New Jersey needs to create new revenue streams to help support the state’s transportation infrastructure needs, according to a report released last week by the Tri-State Transportation Campaign.
Gov. Chris Christie in March released an $8 billion, five-year Transportation Trust Fund Authority capital plan that will finance the New Jersey Department of Transportation from fiscal 2012 through fiscal 2016.
For fiscal 2012, which begins July 1, $76 million of funding will come from the general fund, with that allocation growing during the next few years to a total of $1.8 billion.
“Find new sources of revenue,” the TST Campaign report recommends. “The proposed capital program relies on $1.8 billion in transfers from the state’s general fund over five years, revenues that presently due not exist.”
Tri-State Transportation is a nonprofit group that promotes public transit and equitable transportation systems in New York, Connecticut, and New Jersey.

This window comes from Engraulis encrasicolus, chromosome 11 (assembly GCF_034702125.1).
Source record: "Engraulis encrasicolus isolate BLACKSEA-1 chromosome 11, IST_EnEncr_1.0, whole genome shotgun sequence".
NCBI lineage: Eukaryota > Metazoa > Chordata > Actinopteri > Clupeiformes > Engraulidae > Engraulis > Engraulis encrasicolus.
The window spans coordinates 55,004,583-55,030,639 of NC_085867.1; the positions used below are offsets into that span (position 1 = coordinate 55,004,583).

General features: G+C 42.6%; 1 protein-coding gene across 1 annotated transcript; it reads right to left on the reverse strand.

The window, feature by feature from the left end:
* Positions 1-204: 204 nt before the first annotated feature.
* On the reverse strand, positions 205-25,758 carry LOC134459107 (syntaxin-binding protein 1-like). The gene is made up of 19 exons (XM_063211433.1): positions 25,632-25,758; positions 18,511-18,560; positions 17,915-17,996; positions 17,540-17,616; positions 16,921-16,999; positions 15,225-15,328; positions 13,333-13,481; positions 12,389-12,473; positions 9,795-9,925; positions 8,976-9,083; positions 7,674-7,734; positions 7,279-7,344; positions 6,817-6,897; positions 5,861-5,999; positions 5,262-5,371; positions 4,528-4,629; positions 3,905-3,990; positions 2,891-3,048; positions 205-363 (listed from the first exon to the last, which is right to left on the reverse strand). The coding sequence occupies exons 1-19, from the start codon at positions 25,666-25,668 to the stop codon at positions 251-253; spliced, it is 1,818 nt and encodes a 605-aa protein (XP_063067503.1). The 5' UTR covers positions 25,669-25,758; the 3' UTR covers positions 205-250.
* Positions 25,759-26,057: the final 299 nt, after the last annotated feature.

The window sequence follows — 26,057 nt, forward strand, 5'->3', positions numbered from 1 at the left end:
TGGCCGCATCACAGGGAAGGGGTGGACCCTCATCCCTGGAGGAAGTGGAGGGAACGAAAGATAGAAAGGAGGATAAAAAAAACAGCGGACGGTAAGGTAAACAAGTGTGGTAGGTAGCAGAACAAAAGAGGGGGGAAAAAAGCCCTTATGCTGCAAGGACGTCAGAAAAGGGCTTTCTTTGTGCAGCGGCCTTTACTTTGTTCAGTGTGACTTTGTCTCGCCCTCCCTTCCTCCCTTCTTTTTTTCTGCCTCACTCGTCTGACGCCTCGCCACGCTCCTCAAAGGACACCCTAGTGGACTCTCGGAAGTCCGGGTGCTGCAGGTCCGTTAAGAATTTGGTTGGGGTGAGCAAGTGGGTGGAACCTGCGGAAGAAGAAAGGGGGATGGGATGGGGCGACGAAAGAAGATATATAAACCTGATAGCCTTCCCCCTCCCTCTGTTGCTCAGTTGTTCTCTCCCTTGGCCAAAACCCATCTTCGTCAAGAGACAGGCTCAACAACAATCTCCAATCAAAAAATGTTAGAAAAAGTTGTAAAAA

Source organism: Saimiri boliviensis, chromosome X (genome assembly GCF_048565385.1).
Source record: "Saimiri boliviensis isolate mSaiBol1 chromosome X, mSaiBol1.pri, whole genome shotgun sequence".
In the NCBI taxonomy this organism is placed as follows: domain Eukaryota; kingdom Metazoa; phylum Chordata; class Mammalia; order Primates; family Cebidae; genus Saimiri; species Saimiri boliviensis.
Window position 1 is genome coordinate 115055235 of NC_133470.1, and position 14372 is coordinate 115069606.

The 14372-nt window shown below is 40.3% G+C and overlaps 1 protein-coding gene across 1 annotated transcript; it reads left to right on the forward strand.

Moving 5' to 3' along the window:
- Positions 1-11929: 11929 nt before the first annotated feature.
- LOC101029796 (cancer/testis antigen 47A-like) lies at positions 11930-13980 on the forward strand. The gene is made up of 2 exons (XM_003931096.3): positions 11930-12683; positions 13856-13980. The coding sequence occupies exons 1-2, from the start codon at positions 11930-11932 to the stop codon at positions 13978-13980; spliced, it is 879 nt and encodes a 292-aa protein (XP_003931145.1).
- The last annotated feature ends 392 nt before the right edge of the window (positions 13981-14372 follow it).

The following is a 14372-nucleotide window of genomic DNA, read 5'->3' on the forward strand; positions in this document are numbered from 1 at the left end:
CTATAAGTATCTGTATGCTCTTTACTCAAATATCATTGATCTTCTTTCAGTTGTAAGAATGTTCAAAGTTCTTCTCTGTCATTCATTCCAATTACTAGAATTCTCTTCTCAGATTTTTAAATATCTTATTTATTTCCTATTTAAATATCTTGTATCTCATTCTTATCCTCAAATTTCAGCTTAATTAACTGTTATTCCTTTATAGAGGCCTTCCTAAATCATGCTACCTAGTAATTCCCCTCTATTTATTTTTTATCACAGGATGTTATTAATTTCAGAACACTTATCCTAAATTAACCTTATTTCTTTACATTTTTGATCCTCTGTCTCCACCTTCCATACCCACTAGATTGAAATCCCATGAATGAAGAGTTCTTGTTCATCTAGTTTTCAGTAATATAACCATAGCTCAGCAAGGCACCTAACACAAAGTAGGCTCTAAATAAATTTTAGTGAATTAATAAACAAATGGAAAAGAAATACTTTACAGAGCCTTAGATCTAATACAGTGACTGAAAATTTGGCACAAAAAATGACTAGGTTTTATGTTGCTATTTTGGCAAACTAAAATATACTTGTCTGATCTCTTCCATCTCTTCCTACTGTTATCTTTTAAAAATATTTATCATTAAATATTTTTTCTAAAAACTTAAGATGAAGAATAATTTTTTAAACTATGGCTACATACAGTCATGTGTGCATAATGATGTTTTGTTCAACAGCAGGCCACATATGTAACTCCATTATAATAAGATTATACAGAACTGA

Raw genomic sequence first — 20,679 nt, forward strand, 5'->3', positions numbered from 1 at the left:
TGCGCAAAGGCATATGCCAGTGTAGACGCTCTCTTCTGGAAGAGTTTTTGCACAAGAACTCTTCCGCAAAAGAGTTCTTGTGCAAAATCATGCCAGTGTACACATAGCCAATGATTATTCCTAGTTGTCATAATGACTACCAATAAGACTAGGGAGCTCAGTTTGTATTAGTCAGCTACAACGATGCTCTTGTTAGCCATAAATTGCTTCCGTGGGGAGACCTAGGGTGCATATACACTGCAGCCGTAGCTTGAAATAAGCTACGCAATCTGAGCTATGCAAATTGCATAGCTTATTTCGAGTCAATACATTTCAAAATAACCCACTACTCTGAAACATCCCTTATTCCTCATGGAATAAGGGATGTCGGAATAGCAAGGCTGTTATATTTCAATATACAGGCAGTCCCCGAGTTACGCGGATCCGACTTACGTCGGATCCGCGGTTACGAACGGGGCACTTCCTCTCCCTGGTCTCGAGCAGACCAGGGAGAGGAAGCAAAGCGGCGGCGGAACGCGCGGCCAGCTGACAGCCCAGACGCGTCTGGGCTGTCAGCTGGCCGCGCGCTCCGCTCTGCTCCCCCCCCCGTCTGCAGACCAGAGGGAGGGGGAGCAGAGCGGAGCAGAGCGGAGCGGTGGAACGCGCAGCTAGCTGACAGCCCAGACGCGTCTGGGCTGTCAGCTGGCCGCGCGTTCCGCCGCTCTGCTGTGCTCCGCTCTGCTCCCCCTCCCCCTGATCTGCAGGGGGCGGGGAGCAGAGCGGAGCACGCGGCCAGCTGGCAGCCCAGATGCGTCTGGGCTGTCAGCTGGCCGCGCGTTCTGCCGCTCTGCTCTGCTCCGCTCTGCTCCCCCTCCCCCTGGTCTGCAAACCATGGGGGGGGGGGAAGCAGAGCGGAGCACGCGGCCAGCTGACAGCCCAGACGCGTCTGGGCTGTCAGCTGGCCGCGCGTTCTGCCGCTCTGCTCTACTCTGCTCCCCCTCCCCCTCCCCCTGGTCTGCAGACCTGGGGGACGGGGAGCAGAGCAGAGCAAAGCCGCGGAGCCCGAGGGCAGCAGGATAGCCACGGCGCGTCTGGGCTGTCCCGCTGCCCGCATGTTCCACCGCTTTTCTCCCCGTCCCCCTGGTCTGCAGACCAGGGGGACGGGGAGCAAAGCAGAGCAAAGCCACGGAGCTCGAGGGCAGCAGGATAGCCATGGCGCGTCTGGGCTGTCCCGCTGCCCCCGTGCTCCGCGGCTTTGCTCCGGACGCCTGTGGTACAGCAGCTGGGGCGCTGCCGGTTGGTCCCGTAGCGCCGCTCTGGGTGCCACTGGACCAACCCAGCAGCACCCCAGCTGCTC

Conversely, the Christie administration has said that the state must increase its use of pay-go funding for road, bridge, and mass-transit capital projects and decrease borrowing to fund those improvements. The TTFA has more than $12 billion of outstanding debt and tapped its bonding capacity earlier this month with a $600 million borrowing.
In order to issue TTFA bonds in fiscal 2012, Christie proposed redirecting $140 million of transportation revenue that currently flows into the general fund to the authority and then leveraging those funds.
The Tri-State Transportation report also criticizes the administration’s plan to increase spending on capacity expansion projects to 11% of the fiscal 2012 budget, up from 8.9% and 7.5% in fiscal 2011 and 2010, respectively. The nonprofit said the priority must be a “fix-it-first” agenda that brings more of the state’s transportation infrastructure to a state of good repair.
“The analysis makes us concerned the NJDOT is taking on too many new road-widening projects that it cannot afford and moving away from smart transportation policies,” Kate Slevin, executive director of the campaign, said in a statement.